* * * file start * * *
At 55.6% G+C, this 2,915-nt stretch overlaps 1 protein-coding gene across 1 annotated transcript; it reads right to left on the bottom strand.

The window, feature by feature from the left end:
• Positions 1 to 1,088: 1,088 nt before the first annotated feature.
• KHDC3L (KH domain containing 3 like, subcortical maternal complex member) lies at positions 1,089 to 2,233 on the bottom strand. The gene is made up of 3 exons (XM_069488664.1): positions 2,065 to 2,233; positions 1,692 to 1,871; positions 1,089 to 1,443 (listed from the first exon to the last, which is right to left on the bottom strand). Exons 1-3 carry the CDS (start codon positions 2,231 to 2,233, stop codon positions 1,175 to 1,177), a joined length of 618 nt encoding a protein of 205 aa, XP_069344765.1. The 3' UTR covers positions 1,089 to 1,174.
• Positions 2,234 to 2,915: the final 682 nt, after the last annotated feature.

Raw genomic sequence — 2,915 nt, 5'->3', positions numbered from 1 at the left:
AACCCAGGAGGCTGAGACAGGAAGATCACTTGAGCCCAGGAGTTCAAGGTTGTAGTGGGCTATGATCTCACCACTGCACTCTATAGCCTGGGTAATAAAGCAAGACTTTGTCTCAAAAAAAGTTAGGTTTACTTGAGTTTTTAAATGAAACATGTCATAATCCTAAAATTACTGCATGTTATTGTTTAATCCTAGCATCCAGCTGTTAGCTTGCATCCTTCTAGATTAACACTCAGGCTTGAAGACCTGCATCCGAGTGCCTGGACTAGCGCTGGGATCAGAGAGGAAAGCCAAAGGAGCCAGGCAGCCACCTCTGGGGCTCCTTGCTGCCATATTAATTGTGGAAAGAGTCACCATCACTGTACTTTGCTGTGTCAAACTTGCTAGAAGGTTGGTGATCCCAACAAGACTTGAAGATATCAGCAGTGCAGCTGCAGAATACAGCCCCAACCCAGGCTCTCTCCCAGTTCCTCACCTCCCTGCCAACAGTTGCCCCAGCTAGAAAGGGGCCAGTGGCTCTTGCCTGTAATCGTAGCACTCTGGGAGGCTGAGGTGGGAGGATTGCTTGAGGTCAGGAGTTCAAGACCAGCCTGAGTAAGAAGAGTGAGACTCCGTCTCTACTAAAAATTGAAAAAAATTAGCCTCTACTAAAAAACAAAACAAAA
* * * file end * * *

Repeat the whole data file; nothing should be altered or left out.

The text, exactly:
At 55.6% G+C, this 2,915-nt stretch overlaps 1 protein-coding gene across 1 annotated transcript; it reads right to left on the bottom strand.

The window, feature by feature from the left end:
• Positions 1 to 1,088: 1,088 nt before the first annotated feature.
• KHDC3L (KH domain containing 3 like, subcortical maternal complex member) lies at positions 1,089 to 2,233 on the bottom strand. The gene is made up of 3 exons (XM_069488664.1): positions 2,065 to 2,233; positions 1,692 to 1,871; positions 1,089 to 1,443 (listed from the first exon to the last, which is right to left on the bottom strand). Exons 1-3 carry the CDS (start codon positions 2,231 to 2,233, stop codon positions 1,175 to 1,177), a joined length of 618 nt encoding a protein of 205 aa, XP_069344765.1. The 3' UTR covers positions 1,089 to 1,174.
• Positions 2,234 to 2,915: the final 682 nt, after the last annotated feature.

Raw genomic sequence — 2,915 nt, 5'->3', positions numbered from 1 at the left:
AACCCAGGAGGCTGAGACAGGAAGATCACTTGAGCCCAGGAGTTCAAGGTTGTAGTGGGCTATGATCTCACCACTGCACTCTATAGCCTGGGTAATAAAGCAAGACTTTGTCTCAAAAAAAGTTAGGTTTACTTGAGTTTTTAAATGAAACATGTCATAATCCTAAAATTACTGCATGTTATTGTTTAATCCTAGCATCCAGCTGTTAGCTTGCATCCTTCTAGATTAACACTCAGGCTTGAAGACCTGCATCCGAGTGCCTGGACTAGCGCTGGGATCAGAGAGGAAAGCCAAAGGAGCCAGGCAGCCACCTCTGGGGCTCCTTGCTGCCATATTAATTGTGGAAAGAGTCACCATCACTGTACTTTGCTGTGTCAAACTTGCTAGAAGGTTGGTGATCCCAACAAGACTTGAAGATATCAGCAGTGCAGCTGCAGAATACAGCCCCAACCCAGGCTCTCTCCCAGTTCCTCACCTCCCTGCCAACAGTTGCCCCAGCTAGAAAGGGGCCAGTGGCTCTTGCCTGTAATCGTAGCACTCTGGGAGGCTGAGGTGGGAGGATTGCTTGAGGTCAGGAGTTCAAGACCAGCCTGAGTAAGAAGAGTGAGACTCCGTCTCTACTAAAAATTGAAAAAAATTAGCCTCTACTAAAAAACAAAACAAAA